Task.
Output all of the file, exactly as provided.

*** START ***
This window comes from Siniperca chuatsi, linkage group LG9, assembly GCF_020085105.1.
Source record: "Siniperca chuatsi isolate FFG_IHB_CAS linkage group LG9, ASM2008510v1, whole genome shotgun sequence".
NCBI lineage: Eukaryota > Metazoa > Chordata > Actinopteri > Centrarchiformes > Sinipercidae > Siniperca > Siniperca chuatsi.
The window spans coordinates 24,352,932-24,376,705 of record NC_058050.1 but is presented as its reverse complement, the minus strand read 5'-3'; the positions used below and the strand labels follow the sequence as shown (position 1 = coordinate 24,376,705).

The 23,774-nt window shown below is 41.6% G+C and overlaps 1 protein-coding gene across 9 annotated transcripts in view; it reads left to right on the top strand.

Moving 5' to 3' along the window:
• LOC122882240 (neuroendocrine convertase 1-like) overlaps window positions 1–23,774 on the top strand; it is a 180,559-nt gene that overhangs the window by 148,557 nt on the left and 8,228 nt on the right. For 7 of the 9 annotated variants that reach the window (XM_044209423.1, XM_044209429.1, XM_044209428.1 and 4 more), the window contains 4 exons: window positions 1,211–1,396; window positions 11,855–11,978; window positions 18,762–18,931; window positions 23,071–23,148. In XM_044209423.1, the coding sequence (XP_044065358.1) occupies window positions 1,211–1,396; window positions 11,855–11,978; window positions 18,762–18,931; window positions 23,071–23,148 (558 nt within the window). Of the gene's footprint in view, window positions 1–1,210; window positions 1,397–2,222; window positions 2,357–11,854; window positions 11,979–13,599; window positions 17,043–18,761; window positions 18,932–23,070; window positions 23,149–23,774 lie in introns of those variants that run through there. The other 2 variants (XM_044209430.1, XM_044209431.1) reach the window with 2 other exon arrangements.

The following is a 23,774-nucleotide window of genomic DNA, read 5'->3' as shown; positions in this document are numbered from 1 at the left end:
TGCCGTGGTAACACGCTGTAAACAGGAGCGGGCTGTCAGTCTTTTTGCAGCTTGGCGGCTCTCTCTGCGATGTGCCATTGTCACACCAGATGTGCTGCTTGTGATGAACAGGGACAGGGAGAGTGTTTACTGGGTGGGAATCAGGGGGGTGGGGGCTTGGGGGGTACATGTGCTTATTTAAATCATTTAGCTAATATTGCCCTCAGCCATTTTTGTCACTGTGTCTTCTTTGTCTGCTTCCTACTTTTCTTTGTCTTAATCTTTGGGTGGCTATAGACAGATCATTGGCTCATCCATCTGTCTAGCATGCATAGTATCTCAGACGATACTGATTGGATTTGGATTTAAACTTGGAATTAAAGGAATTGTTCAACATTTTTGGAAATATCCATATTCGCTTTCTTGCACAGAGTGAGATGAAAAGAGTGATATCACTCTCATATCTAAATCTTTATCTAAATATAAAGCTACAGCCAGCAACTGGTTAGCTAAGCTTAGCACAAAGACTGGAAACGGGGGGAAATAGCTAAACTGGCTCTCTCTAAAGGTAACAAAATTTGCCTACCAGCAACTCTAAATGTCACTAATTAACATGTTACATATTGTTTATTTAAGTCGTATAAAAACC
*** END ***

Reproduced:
This window comes from Siniperca chuatsi, linkage group LG9, assembly GCF_020085105.1.
Source record: "Siniperca chuatsi isolate FFG_IHB_CAS linkage group LG9, ASM2008510v1, whole genome shotgun sequence".
NCBI lineage: Eukaryota > Metazoa > Chordata > Actinopteri > Centrarchiformes > Sinipercidae > Siniperca > Siniperca chuatsi.
The window spans coordinates 24,352,932-24,376,705 of record NC_058050.1 but is presented as its reverse complement, the minus strand read 5'-3'; the positions used below and the strand labels follow the sequence as shown (position 1 = coordinate 24,376,705).

The 23,774-nt window shown below is 41.6% G+C and overlaps 1 protein-coding gene across 9 annotated transcripts in view; it reads left to right on the top strand.

Moving 5' to 3' along the window:
• LOC122882240 (neuroendocrine convertase 1-like) overlaps window positions 1–23,774 on the top strand; it is a 180,559-nt gene that overhangs the window by 148,557 nt on the left and 8,228 nt on the right. For 7 of the 9 annotated variants that reach the window (XM_044209423.1, XM_044209429.1, XM_044209428.1 and 4 more), the window contains 4 exons: window positions 1,211–1,396; window positions 11,855–11,978; window positions 18,762–18,931; window positions 23,071–23,148. In XM_044209423.1, the coding sequence (XP_044065358.1) occupies window positions 1,211–1,396; window positions 11,855–11,978; window positions 18,762–18,931; window positions 23,071–23,148 (558 nt within the window). Of the gene's footprint in view, window positions 1–1,210; window positions 1,397–2,222; window positions 2,357–11,854; window positions 11,979–13,599; window positions 17,043–18,761; window positions 18,932–23,070; window positions 23,149–23,774 lie in introns of those variants that run through there. The other 2 variants (XM_044209430.1, XM_044209431.1) reach the window with 2 other exon arrangements.

The following is a 23,774-nucleotide window of genomic DNA, read 5'->3' as shown; positions in this document are numbered from 1 at the left end:
TGCCGTGGTAACACGCTGTAAACAGGAGCGGGCTGTCAGTCTTTTTGCAGCTTGGCGGCTCTCTCTGCGATGTGCCATTGTCACACCAGATGTGCTGCTTGTGATGAACAGGGACAGGGAGAGTGTTTACTGGGTGGGAATCAGGGGGGTGGGGGCTTGGGGGGTACATGTGCTTATTTAAATCATTTAGCTAATATTGCCCTCAGCCATTTTTGTCACTGTGTCTTCTTTGTCTGCTTCCTACTTTTCTTTGTCTTAATCTTTGGGTGGCTATAGACAGATCATTGGCTCATCCATCTGTCTAGCATGCATAGTATCTCAGACGATACTGATTGGATTTGGATTTAAACTTGGAATTAAAGGAATTGTTCAACATTTTTGGAAATATCCATATTCGCTTTCTTGCACAGAGTGAGATGAAAAGAGTGATATCACTCTCATATCTAAATCTTTATCTAAATATAAAGCTACAGCCAGCAACTGGTTAGCTAAGCTTAGCACAAAGACTGGAAACGGGGGGAAATAGCTAAACTGGCTCTCTCTAAAGGTAACAAAATTTGCCTACCAGCAACTCTAAATGTCACTAATTAACATGTTACATATTGTTTATTTAAGTCGTATAAAAACC